"If I wanted to hang the whole performance, the whole play, on one line," he muses, "it would be when King Lear is crying out, as his life is collapsing around him, and he feels he's being battered by cruelty, and he calls up — to the gods, perhaps — and says, 'Is there any cause in nature that makes these hard hearts?'
"And that is a question that still puzzles psychologists and psychiatrists and doctors and anyone with feeling about life," McKellen says. "Where does our ill behavior come from? Are we born with it? Do we learn to do it? Is it madness? Is it sanity? What is it? And those are the sort of depths that the play goes into. At the same time, it's a family drama that everyone can respond to."
Over the course of the tragedy, Lear gets stripped of all he possesses — his power, after he surrenders his dominions to his daughters; his family, after they turn against him; his sense of self, after he's driven into the wilderness.
Indeed, in a famous scene, raging against a storm, McKellen's Lear even strips naked. At the play's conclusion, when he cradles his dead daughter Cordelia, Lear has lost everything.
"I do defy you not to be moved at the sight of the carnage at the end," McKellen says. "A man realizing that his dead daughter will never come again: 'Never. Never. Never. Never. Never.' These are about mighty, mighty parts of human life and human nature."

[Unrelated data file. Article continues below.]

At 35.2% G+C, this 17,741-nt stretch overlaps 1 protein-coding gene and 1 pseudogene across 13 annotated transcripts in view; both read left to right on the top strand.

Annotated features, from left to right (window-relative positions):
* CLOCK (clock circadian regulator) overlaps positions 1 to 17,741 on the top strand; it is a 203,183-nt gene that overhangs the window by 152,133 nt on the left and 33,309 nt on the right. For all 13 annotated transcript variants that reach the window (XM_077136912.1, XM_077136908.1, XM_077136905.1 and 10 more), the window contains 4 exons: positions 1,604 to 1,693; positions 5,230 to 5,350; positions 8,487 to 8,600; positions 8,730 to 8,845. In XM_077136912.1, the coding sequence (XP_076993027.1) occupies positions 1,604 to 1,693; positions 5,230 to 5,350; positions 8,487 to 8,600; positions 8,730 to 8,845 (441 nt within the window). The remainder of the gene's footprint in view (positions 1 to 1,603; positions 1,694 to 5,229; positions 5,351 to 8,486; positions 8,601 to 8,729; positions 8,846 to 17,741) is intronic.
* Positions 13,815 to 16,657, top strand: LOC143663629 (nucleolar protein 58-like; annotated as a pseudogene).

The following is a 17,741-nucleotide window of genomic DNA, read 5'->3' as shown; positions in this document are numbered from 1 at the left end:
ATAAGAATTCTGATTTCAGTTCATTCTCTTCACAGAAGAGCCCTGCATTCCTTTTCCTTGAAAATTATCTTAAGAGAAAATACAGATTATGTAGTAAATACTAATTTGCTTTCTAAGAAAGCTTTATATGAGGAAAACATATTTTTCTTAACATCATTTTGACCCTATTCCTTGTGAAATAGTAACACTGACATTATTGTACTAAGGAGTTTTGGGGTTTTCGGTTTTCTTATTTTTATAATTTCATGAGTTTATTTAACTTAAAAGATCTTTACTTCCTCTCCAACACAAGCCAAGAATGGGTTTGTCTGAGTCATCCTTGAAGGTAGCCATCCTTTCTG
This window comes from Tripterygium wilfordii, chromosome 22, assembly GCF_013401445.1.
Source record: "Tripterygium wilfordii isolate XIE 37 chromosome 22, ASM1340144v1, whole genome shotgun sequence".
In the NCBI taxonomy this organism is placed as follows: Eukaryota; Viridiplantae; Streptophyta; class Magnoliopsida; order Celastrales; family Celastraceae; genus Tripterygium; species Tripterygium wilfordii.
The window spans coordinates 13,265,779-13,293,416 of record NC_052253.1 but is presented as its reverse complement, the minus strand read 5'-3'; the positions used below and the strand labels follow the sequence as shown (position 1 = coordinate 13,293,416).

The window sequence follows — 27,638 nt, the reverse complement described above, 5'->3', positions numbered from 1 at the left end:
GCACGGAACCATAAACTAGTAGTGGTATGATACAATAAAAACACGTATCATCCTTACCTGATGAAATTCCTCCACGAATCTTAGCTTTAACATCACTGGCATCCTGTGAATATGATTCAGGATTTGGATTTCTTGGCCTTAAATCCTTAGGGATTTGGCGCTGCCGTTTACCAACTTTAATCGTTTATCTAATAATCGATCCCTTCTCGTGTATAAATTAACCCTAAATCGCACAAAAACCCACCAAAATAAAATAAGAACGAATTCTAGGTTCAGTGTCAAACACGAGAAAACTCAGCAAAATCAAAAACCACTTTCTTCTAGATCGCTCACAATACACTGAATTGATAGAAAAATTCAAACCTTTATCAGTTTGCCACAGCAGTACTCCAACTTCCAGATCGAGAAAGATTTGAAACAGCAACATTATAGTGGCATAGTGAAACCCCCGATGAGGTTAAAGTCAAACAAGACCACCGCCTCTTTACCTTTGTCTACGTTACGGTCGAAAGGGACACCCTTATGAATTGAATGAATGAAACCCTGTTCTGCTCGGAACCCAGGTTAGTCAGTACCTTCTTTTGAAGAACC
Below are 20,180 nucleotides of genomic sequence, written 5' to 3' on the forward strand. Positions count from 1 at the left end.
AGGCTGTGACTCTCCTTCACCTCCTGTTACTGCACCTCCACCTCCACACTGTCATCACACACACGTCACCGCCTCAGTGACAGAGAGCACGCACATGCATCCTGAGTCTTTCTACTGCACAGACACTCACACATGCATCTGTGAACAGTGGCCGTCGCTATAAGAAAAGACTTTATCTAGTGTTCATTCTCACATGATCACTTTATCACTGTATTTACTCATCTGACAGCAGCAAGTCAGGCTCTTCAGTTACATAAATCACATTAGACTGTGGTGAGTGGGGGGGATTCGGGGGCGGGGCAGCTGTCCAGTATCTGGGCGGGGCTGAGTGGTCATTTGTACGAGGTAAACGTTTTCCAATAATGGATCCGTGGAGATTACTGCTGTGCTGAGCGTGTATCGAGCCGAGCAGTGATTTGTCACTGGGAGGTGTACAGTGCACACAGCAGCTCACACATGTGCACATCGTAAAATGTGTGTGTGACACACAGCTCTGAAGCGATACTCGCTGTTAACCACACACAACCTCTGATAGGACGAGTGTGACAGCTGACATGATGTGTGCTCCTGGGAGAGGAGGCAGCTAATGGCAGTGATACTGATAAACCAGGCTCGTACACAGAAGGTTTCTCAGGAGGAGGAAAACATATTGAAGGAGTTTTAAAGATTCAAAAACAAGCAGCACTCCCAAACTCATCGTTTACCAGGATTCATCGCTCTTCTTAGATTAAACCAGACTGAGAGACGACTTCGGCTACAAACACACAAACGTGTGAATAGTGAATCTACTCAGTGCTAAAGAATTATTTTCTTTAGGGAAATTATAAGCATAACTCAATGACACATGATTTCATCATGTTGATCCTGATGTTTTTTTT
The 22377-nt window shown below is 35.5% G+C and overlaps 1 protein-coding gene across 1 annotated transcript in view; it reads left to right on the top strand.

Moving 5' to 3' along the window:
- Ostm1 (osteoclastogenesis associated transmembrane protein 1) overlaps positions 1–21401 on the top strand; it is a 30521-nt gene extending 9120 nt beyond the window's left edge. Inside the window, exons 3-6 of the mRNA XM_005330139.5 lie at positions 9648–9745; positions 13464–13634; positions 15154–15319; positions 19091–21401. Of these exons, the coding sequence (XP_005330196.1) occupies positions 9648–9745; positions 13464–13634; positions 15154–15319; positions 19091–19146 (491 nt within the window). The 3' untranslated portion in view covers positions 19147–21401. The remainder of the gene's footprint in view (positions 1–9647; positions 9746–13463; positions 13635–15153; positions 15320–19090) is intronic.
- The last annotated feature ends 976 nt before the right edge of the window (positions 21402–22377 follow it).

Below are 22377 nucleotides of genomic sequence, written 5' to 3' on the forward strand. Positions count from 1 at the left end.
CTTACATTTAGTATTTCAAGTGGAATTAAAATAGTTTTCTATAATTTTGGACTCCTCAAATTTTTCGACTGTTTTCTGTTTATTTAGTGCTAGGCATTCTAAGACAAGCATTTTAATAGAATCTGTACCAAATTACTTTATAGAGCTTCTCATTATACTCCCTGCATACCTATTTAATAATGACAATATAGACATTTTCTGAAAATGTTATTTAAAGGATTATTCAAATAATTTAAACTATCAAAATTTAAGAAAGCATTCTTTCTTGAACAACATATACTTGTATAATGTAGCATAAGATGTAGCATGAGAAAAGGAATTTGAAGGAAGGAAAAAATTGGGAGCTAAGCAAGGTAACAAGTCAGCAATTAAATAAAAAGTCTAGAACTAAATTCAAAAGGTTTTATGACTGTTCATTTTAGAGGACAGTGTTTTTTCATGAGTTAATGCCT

Both King Lear and the Chekov play — a very different kind of drama indeed — opened on the same day in June at the Royal Shakespeare Company's home theater. In the Chekhov, McKellen plays the smallish role of Sorin, brother to a famous actress. He says part of The Seagull's appeal is that it's about the theater.
"There's a play within the play ... and there are two professional actresses onstage, there are two professional playwrights, there's the failed actor here, and there's the fan who never stops telling boring stories about plays he's seen," McKellen explains. "For anyone who loves the theater, The Seagull is the play that reveals all our frailties and all our longings."
Wolf, the International Herald Tribune critic, says seeing both plays in one day was a unique opportunity to observe McKellen's virtuosity up close.
"What is fascinating is to see somebody like McKellen switch gears, shift degrees of intensity ... change tone and focus," he says. Playing both roles in repertory requires "going from a majestic, titanic Shakespeare tragedy to a mournful Chekhov play, but a Chekhov play that is, essentially, much more intimate. I mean, The Seagull is not a play that has the seismic jolts that King Lear possesses."
Frances Barber plays both the fluttery actress Arkadina in The Seagull and the ungrateful daughter Goneril in King Lear. As dissimilar as the two plays are on the surface, she says, they work well together — intellectually and emotionally.
"They complement each other," Barber says, in that they have to do with "families ... and despair and unfulfilled desires, longings and, yes, spiking your heart in the end. So, I think it's a wonderful idea to watch one in the afternoon and one in the evening — bring some sandwiches!"